Based on their just-introduced one-house budget, Assembly Democrats don’t support Governor Cuomo’s proposal to eliminate all required reports by local governments and school districts to state agencies. From a transparency and accountability standpoint, that’s good news for taxpayers and the general public, as explained here.
Much less positively, in the same Article 7 budget bill, Assembly Democrats go along with the governor’s proposal to raid the State Insurance Fund (SIF) for $1.75 billion, which I criticize inthis New York Post op-ed today.
However, while the governor would take the SIF money in several chunks over the next four years, the Assembly wants to take all the money in fiscal 2013-14. Another difference: the governor would stick $500 million into a capital fund and use another $250 million to finance a debt service reduction next year, while the Assembly would immediately deposit $550 million of SIF cash into the budget’s general fund and the remaining $1.2 billion into the budgetary reserve known as the fiscal stabilization fund. In sum, when it comes to the SIF raid, the main difference between Cuomo and Speaker Sheldon Silver is that Silver wants to be in a position to spend more of the money sooner.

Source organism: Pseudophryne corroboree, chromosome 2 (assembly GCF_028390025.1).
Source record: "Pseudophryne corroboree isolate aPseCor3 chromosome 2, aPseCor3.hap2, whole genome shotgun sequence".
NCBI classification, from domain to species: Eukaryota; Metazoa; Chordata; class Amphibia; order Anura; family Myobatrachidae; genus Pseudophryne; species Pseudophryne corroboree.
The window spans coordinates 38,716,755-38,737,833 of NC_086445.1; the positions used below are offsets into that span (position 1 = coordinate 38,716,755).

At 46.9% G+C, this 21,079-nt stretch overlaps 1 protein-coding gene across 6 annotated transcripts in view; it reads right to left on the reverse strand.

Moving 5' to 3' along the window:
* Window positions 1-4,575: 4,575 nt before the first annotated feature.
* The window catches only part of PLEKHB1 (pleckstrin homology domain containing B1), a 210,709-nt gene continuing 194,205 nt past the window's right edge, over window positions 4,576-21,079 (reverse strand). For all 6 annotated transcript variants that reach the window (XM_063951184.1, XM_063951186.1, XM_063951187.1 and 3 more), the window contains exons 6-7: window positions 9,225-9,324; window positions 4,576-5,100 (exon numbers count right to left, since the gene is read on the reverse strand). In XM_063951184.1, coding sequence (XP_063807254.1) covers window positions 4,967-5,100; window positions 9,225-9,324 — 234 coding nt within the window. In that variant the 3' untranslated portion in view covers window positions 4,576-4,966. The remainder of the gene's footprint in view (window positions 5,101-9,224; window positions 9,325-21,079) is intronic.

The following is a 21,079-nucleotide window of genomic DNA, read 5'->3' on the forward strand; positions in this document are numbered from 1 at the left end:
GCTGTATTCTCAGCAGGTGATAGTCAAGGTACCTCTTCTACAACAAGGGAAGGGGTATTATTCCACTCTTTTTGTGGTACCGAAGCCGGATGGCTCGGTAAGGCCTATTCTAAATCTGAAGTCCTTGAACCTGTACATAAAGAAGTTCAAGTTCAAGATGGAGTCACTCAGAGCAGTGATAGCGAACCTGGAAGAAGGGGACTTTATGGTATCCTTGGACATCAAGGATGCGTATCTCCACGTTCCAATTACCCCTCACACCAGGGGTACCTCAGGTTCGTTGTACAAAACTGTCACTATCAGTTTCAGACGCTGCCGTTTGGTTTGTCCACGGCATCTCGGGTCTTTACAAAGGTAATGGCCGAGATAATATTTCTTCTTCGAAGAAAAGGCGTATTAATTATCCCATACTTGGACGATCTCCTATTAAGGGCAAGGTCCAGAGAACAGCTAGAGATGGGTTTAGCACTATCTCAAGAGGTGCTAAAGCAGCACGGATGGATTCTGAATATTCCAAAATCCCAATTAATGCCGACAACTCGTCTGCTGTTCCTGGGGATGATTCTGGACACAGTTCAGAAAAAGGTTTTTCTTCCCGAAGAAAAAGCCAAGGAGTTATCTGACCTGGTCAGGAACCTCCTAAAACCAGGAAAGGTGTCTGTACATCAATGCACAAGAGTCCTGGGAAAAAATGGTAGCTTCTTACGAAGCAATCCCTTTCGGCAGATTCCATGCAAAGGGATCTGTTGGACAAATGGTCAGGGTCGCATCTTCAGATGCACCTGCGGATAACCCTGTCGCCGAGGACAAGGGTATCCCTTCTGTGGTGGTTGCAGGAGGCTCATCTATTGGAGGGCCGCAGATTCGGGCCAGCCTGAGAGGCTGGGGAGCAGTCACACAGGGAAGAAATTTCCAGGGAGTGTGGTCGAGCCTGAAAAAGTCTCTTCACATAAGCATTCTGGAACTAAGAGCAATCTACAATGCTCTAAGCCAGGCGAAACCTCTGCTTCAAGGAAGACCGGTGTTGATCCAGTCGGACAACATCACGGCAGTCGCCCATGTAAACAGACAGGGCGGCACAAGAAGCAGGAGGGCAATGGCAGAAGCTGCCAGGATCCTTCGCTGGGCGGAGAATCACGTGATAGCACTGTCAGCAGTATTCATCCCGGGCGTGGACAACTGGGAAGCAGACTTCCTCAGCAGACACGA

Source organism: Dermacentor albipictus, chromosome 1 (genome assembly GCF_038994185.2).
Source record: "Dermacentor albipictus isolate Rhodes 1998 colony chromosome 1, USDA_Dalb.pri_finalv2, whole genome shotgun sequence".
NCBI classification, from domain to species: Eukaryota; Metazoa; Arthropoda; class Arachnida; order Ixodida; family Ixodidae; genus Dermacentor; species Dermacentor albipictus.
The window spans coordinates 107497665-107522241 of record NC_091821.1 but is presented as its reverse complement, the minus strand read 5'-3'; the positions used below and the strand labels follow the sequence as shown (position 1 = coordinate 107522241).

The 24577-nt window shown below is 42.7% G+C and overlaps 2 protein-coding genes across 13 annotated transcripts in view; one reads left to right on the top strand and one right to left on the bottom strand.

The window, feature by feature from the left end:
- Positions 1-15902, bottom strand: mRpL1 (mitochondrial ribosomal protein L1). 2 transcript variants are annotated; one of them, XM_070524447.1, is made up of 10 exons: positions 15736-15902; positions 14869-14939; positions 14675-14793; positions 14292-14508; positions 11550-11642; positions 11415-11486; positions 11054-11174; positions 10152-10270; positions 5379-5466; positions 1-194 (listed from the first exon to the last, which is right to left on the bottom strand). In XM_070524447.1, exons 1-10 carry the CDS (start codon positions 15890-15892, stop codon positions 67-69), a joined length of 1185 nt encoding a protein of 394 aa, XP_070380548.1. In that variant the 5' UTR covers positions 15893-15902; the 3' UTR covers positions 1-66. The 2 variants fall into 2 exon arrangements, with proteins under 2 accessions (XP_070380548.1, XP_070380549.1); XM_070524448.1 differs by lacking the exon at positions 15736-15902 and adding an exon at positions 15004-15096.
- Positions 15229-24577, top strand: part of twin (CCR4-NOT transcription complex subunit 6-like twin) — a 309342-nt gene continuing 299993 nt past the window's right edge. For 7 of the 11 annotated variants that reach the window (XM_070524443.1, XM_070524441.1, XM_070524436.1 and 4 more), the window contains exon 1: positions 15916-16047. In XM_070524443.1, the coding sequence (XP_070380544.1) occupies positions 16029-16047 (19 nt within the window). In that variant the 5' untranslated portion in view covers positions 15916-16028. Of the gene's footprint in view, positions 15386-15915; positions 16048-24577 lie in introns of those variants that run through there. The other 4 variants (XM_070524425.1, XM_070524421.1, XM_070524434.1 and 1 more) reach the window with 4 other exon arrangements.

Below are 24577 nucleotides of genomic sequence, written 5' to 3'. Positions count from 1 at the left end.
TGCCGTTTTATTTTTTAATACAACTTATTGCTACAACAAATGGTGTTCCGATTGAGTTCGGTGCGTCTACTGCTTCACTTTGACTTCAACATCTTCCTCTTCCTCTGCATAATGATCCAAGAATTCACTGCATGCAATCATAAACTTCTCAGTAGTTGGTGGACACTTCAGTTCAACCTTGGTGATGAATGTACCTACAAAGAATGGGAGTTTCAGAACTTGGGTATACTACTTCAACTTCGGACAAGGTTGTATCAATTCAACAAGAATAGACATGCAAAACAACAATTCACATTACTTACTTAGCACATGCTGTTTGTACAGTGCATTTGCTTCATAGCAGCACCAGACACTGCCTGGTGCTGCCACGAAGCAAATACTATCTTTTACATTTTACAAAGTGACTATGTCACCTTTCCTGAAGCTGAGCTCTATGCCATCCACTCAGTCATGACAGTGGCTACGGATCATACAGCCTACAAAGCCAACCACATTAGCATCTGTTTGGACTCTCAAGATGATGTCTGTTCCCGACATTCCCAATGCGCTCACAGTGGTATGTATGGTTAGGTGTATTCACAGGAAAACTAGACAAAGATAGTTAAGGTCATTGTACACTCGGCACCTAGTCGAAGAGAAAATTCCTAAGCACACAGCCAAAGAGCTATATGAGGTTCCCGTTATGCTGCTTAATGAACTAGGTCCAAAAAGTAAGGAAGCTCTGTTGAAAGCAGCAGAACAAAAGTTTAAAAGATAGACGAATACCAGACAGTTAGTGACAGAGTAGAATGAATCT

Senate Republicans haven’t yet introduced their own version of a Public Protection and General Government budget bill, which is the measure in which the governor included his reporting language and his SIF raid.*
* At first glance, the Senate version of the same budget bill appears to contain neither the elimination of local reports nor the SIF raid. This doesn’t mean the Senate majority (Republicans and “independent” Democrats) are not OK with siphoning money from SIF — only that hey have not chosen to include it in their own version of the bill.
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